For first responders approaching a crashed Nissan Leaf, it can be easy to recognize that the car is a plug-in electric vehicle and that a specific set of safety practices must be followed. But what about the upcoming Honda Accord Plug-In Hybrid? Unless you really know your stuff, it sure looks like a regular Accord.

This possible confusion is why electric vehicles and hybrids need to have prominent labels inside or out to warn firefighters, paramedics and other first responders of the hazards they're facing from the high-voltage battery systems being used to power these cars. At least, that's the policy being promoted by the SAE International in its new report, J2990-Hybrid and EV First and Second Responder Recommended Practice.

The SAE's expert panel advises that EVs and hybrids should have inch-high letters or badges on both sides and the rear of the vehicle and that these should be visible to first responders from at least 50 feet away. An alternative could be distinctive lettering on the dashboard that rescuers can see through windshields.

The report covers a wide range of safety recommendations for these advanced vehicles including quick reference guides for first responders all the way to guidance for tow-truck operators on safely handling EVs and hybrids. This has to be done to save lives, says John Frala, an SAE committee member and an electric-vehicle repair instructor at Rio Hondo College in Whittier, CA. Adopting these recommended policies will ensure rescuers "will not get electrocuted from high voltage," Frala said in an interview with USA Today.

Hybrids have been on the roads more than a decade, and the number of plug-in electric vehicles is growing all the time. Firefighters are worried that the number of electrified vehicles on US roads is getting so large that first responders can't instantly identify them as they cut through cables to extract endangered passengers, despite participating in training programs.

Also, despite the similarities between the Honda Civic Natural Gas and regular Civics, The new labeling standards being recommended by the panel don't apply to natural gas vehicles or hydrogen fuel cell vehicles. Another SAE committee will be examining labeling and safety issues for these alternative powertrains, says Todd Mackintosh, the committee's chairman and an engineer for General Motors.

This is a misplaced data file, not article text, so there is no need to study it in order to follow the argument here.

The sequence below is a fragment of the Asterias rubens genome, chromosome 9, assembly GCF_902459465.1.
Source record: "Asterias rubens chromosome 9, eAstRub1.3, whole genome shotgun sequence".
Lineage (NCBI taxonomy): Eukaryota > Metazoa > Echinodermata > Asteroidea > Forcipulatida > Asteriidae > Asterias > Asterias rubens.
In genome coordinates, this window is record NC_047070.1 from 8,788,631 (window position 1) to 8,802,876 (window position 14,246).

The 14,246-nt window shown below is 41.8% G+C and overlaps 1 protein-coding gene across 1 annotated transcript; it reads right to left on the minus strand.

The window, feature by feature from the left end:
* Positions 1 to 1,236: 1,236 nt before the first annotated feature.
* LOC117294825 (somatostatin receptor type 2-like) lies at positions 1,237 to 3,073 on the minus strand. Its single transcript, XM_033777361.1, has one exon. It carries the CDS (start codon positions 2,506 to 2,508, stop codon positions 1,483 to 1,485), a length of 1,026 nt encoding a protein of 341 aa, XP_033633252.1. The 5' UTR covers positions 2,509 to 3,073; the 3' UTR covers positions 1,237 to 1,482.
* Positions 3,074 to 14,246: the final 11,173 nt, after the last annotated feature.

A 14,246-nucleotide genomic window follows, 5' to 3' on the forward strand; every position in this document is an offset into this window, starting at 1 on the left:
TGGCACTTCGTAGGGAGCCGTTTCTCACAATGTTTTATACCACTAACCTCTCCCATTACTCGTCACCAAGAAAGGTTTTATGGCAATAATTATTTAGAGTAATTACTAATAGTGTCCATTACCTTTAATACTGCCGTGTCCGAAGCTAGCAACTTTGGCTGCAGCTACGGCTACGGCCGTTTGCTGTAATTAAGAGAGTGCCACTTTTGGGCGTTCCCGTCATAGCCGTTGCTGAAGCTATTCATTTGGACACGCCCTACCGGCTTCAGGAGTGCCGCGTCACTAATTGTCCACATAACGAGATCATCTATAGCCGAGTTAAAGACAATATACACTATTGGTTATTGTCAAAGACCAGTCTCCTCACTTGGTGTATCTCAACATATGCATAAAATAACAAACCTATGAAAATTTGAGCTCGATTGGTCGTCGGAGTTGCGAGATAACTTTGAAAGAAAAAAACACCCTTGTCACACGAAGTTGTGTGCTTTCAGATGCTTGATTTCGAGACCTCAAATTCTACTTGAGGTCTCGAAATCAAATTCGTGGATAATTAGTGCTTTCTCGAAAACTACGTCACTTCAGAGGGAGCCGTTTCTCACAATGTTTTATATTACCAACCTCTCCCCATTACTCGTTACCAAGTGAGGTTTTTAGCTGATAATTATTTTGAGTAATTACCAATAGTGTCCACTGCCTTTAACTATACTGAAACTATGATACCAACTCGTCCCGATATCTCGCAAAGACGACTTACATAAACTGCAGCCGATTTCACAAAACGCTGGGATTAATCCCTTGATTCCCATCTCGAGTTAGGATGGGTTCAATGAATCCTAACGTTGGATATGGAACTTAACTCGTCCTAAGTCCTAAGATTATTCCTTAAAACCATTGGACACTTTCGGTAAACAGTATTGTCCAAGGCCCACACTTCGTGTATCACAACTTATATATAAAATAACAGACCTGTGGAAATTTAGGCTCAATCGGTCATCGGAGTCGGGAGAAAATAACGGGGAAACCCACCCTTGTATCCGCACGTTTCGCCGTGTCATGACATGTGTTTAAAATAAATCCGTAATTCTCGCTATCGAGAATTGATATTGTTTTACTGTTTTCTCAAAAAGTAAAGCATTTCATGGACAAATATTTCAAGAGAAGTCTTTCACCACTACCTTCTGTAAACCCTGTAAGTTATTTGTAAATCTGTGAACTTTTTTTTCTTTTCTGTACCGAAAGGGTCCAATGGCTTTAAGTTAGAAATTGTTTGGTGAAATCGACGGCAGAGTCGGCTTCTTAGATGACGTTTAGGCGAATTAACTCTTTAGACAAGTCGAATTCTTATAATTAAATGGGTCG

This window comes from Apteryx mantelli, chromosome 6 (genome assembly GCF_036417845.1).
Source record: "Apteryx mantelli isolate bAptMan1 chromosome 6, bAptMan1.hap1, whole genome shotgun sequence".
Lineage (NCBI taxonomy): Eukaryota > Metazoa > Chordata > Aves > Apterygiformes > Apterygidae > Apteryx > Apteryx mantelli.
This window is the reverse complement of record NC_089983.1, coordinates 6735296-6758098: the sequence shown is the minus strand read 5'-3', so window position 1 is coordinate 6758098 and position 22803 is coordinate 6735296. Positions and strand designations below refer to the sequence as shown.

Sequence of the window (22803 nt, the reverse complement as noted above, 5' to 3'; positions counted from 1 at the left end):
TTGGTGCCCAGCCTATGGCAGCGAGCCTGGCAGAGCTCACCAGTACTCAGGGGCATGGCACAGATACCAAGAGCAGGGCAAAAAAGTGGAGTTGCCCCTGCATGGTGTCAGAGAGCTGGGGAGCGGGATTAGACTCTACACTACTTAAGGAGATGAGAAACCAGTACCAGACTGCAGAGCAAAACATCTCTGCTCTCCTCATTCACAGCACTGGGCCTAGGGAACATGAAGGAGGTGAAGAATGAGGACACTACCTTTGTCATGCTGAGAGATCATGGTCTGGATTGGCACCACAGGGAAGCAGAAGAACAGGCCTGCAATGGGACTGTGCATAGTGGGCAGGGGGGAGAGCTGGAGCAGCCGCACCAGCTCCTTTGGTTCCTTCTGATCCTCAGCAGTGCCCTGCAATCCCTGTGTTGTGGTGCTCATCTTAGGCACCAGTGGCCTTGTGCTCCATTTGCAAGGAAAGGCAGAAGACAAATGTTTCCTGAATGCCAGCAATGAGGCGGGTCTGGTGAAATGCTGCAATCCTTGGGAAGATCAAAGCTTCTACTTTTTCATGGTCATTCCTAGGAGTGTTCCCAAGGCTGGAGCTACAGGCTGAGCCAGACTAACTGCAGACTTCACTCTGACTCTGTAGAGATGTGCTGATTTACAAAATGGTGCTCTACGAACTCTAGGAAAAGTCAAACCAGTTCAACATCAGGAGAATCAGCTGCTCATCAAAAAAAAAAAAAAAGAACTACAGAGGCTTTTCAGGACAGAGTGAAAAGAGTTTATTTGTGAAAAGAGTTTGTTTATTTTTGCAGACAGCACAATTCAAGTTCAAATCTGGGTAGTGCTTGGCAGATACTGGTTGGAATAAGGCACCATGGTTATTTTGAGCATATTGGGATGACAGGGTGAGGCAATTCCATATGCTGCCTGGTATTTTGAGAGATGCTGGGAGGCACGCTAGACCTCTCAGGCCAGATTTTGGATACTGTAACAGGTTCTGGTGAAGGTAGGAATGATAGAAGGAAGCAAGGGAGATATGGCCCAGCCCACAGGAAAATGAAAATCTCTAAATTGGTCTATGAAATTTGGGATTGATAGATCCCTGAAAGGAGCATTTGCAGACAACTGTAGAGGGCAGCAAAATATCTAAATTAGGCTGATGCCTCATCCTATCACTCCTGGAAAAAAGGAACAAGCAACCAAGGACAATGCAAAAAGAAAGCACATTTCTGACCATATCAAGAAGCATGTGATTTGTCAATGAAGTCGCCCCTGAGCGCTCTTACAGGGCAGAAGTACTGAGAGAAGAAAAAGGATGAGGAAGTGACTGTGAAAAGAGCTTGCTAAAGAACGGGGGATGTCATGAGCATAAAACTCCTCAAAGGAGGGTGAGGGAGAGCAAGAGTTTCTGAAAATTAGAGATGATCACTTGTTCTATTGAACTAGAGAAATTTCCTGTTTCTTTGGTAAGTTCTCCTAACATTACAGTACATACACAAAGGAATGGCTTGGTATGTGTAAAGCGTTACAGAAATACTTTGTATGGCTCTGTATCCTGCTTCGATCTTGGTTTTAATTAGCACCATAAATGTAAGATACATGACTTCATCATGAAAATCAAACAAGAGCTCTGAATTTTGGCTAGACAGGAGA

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  • 17 Comments
      Andy
      • 2 Years Ago
      I think these electric cars are going to be found to be more trouble than they are worth!
      JESSE R.NEWELL
      • 2 Years Ago
      electric shock no joke death can accur do what you have to to save lives
        skierpage
        • 1 Year Ago
        @JESSE R.NEWELL
        Your touching concern for safety ignores the fact that that "U.S. fire departments responded to an average of 306,800 vehicle fires per year in 2002-2005."
        HAT1701D
        • 2 Years Ago
        @JESSE R.NEWELL
        A few dead rescue personel does nothing to save the trapped people in the car and only adds to the emergency situation.
          Chris M
          • 2 Years Ago
          @HAT1701D
          The biggest risk is downed power lines, not EVs. Overhead power lines are often much higher voltage, and don't have the high visibility bright orange insulation found on hybrid and EV high voltage electrical lines. Moreover, the high voltage lines in vehicles are usually routed through the safest part of the car, underneath and near the center, where they are unlikely to be exposed even in an accident, and where they are unlikely to be cut in a rescue attempt. A downed power line, on the other hand, is almost certain to lie right across the vehicle and electrify everything. Of course, the fact that EVs don't have any highly flammable and explosive gasoline on board is another big safety plus.
      • 2 Years Ago
      Seems to me that the first time you have to replace that $$$$ battery, you've lost everything you have gained in gas savings.
        Chris M
        • 2 Years Ago